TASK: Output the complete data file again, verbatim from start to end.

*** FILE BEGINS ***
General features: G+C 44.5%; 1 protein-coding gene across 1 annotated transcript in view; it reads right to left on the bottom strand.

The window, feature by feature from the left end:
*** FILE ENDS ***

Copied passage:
General features: G+C 44.5%; 1 protein-coding gene across 1 annotated transcript in view; it reads right to left on the bottom strand.

The window, feature by feature from the left end: